is a “cold email“  (Not expected or not in response to
a position announcement) is probably not going to be
successful.  A much more well thought out plan needs
to be put in place.

It may not be a bad idea to develop a viable back-up
plan as well…

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Mature workers. Reality check on salaries
Filed under: Mature professionals, Observ. Trends
Posted by: site admin @ 3:48 pm

I got to view the most recent ACS salary survey and
interrogated it differently. 

What happens to chemists’ salaries after they are 45?
Figure 1 in the report indicates that BS and MS
degree holders remain flat after 20-24 years of
experience.  Ph.D. degree holders are faced with
only modest “cost of living adjustments,” if any,
after about 25 years after their BS– their late 40s.

This is a general trend, seen in not only chemical,
materials and pharmaceutical firms,  but also many
other sectors, including high wage earners,
specialists and managers, Schultz and Silver-Greenberg
reported.  This affects lifestyles, retirement planning
and long-term investment planning for most of us.

Action items to consider:
1.  plan your retirement savings using worst case
2.  live on a lower income scenario over the last
ten working years;   save the difference in income
bearing accounts
3.  assess your employability at age 50.  If your industry
is weak, your company will not survive or your skills are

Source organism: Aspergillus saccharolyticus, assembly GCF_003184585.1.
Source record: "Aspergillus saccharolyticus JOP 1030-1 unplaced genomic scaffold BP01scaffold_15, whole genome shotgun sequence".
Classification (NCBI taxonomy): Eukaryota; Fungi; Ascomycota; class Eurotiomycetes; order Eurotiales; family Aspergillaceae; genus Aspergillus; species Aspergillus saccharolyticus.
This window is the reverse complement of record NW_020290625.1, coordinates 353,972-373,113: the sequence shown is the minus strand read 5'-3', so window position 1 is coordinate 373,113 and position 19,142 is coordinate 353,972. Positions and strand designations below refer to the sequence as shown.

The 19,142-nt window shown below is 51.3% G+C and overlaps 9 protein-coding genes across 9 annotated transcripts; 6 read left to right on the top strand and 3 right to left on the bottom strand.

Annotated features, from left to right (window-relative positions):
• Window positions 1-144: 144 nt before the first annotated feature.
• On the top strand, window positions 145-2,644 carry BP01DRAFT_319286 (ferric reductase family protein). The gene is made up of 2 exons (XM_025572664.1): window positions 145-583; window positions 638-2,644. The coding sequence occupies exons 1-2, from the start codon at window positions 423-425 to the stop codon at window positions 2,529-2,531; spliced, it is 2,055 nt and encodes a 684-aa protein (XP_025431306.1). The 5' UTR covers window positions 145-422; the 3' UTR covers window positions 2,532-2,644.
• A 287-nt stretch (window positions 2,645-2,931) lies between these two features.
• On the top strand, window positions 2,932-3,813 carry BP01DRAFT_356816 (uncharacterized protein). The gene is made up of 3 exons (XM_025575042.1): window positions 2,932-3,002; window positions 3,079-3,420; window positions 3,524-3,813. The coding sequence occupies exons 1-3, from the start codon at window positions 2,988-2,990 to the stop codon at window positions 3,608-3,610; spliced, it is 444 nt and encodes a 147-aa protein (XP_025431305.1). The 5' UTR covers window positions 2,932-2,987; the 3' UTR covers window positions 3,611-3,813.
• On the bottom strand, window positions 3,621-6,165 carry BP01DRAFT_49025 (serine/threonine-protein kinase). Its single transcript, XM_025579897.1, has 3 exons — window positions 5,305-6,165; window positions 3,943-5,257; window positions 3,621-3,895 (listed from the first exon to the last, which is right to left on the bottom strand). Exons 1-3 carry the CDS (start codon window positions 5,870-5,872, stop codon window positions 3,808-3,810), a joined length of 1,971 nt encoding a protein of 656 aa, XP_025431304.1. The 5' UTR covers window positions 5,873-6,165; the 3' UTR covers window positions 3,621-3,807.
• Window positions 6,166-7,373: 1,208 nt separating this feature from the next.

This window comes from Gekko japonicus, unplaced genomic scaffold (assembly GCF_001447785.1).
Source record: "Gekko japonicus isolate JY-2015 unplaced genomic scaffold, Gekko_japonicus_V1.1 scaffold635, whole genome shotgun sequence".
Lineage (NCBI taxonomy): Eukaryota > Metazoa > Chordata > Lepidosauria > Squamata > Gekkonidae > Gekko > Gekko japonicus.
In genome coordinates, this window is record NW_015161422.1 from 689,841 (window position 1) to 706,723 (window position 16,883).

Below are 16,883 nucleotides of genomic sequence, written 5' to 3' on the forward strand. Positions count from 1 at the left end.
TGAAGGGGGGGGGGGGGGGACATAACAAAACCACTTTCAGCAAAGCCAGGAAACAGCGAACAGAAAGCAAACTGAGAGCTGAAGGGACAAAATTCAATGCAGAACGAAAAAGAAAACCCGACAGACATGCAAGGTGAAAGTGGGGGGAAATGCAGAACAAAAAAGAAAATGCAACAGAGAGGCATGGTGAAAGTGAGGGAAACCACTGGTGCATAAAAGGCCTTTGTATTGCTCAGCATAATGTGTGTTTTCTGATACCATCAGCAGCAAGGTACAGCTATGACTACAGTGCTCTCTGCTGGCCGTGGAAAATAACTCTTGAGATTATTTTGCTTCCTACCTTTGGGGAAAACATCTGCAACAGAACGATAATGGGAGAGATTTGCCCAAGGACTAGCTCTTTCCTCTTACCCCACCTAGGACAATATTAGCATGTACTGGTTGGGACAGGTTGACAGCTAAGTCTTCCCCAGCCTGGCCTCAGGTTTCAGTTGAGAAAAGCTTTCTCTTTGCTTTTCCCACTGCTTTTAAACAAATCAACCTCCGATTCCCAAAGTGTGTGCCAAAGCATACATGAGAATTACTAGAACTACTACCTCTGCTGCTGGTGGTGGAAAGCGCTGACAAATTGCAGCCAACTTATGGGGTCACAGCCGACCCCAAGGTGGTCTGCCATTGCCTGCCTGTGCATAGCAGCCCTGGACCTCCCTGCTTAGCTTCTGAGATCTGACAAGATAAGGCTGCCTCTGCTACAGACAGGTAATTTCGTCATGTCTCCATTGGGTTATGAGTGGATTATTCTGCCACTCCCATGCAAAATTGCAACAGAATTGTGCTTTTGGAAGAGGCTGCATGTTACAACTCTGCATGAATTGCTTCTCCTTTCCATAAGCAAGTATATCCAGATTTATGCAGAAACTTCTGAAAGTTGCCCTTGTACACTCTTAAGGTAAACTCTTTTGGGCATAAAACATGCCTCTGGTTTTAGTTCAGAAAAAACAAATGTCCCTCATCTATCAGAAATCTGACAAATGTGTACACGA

not competitive, consider changing (careers, companies,
line of profession).
[Many people I know were caught short.  They
are paying the price as their children are in college.]
4.  develop new, advanced learning skill sets that may
borrow from your experience, technical know-how,
and business savvy.  (dividends from these investments
may not come right away and may be smaller.)
5.  devise an estate plan, investment plan and a
retirement income plan in your early 50s to deal
with the inevitable.  Delay taking your pension,
social security, dipping into your retirement savings,
 and extend medical and wellness benefits.

1 comment
Interviewing. Feedback after being hired
Filed under: Interviewing, First Year on Job, Mature professionals
Posted by: site admin @ 2:26 pm

It stunned me when I heard her tell me what her
supervisor stated at her first annual review.  She
was hired a year ago and has been applying her
skills and learning new things about herself and
her responsibilities.  It has not been easy, she said. 

The first annual review was positive– learning on
the job, applying her skills, developing confidence,
and very good customer relationships.

Her supervisor said she was most impressed by
her because she actually read and understood the
company’s mission statement and values before
the interview.  She works with them in mind, the
supervisor said, as she offered a meritorious review.

While I have read many company core values,
mission statements and mottos myself in annual
reports and web pages, it seemed like many
contain the same elements.  So, I decided
to review a few dozen mission statements and
core values.  Here is what I learned:

The tend to be grouped into three general

Business focus
  1  world leader in products, services and solutions
 that enable and transform gathering, managing
 distributing and communicating information
  2   world’s largest manufacturer of semiconductor
  3   to earn money for its shareholders and increase
 the value of their investment, through controlling
 assets, growing the company and properly
 structuring the balance sheet.
  4  provide branded products and services of